When banks are allowed to create a nation’s money supply, we all end up paying higher taxes. This is because the proceeds from creating new money go to the banks rather than the taxpayer, and because taxpayers end up paying the cost of financial crises caused by the banks.
1. The Proceeds from Creating Money
The Bank of England still prints paper money (e.g. £10 notes). Because it only costs a few pence to print a £10 note, the government makes a profit on every single bank note that it prints. Between 2000 and 2009, this profit on newly-created money added up to £18 billion – enough to pay the salaries of around 90,000 nurses over that time.
But the Bank of England only creates the paper money, and leaves it to banks to create the electronic money that we also use every day. When banks create money, they – not the government or the taxpayer – get the benefits of creating that money.
From 2002 to 2009, banks increased the amount of money in the UK by £1 trillion through lending (with every new loan creating new money). Because this money was created by banks, it’s the banks that get the benefit from it (in this case, the interest received on £1 trillion of additional loans).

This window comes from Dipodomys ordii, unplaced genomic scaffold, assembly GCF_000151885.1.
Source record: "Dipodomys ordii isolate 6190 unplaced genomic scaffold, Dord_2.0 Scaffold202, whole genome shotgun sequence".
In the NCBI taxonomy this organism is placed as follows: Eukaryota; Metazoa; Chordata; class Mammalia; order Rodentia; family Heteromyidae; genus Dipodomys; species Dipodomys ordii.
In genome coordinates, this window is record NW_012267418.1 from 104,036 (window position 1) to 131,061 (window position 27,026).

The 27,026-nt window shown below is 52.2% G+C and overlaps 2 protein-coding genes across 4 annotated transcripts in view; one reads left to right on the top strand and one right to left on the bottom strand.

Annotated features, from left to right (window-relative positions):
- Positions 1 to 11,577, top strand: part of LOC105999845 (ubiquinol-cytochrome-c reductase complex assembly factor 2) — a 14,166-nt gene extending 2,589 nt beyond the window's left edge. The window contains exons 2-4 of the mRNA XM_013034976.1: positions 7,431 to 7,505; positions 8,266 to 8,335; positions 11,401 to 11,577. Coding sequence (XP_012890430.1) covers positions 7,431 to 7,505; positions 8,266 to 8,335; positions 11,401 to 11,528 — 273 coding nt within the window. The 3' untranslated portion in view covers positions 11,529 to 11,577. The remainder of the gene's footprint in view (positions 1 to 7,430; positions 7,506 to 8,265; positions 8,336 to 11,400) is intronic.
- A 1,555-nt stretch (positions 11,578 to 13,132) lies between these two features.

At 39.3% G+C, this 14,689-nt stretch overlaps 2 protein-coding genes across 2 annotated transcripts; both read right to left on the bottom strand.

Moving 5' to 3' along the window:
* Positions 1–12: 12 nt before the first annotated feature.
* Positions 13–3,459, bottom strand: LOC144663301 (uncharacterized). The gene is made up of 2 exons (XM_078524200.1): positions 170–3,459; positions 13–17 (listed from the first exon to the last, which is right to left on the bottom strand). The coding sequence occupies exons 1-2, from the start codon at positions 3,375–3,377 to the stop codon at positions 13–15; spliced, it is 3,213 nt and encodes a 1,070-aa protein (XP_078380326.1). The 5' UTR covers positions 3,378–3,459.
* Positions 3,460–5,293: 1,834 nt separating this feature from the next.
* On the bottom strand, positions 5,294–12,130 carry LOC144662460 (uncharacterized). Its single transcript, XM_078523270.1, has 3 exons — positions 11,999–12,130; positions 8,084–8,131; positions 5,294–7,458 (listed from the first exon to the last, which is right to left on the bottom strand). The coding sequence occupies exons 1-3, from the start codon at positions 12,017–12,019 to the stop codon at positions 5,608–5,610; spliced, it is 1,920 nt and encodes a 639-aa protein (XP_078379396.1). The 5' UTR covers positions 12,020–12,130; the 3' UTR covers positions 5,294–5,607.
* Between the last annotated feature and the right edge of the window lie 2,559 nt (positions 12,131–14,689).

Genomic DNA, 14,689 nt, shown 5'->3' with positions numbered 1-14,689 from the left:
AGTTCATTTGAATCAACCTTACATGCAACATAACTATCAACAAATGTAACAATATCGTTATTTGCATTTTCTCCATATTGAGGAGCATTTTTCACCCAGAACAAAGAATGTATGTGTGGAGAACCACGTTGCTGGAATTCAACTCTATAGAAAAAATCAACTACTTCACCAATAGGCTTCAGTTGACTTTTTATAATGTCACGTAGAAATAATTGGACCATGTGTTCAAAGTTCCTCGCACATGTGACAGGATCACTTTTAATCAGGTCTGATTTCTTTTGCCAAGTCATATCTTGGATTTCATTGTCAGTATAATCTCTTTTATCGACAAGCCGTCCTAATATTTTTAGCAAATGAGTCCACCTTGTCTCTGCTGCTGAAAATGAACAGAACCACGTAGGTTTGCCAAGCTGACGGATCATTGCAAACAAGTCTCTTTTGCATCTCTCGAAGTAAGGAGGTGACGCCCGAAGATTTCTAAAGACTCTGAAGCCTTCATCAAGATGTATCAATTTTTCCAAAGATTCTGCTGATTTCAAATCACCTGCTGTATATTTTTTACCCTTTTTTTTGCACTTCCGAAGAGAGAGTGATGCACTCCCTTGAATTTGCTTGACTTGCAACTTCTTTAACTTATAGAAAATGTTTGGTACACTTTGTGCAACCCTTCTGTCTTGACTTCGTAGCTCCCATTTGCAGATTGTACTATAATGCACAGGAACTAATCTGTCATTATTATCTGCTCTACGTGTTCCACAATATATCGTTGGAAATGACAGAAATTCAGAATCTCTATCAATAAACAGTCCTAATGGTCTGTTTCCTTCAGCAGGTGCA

If the government had created this money instead of the banks, taxpayers would have been able to pay up to £1 trillion less taxes: approximately £33,000 for every person who pays income tax over just 7 years.
Money creation: 2000 – 2009 inclusive
2. Interest on the National Debt
Because the profits from creating money currently go to the banks instead of to the government, the government has to borrow much larger amounts of money to make up for this lost income.
As taxpayers, we have to pay the interest on all this money that the government has borrowed. We currently spend more in interest on the national debt (£51 billion annually) than we spend on either defence, the police or on transport (including the road system). This interest costs works out at £1,700 per income-tax payer per year.
The more money that is spent on interest on government debt, the less money there is to spend on public services, and the higher taxes will be without getting anything extra in return.
3. Deficit: the Cost of Crises and Recessions
When the financial crisis hit in 2008, hundreds of thousands of people lost their jobs, people stopped spending and businesses’ sales fell. All of this meant that the government collected significantly lower amounts of tax, due to fewer people working, and lower profits by businesses.
At the same time, more people went onto unemployment benefit, which meant that the government’s costs went up significantly. The gap between the money coming in (tax revenue) and the money going out (expenditure) rocketed from £30bn right up to £180bn. This gap is the ‘deficit’, and had to be covered by borrowing money.
Without a banking system that creates money every time it makes a loan, we wouldn’t have these crises and wouldn’t need to use taxpayers’ money to rescue banks.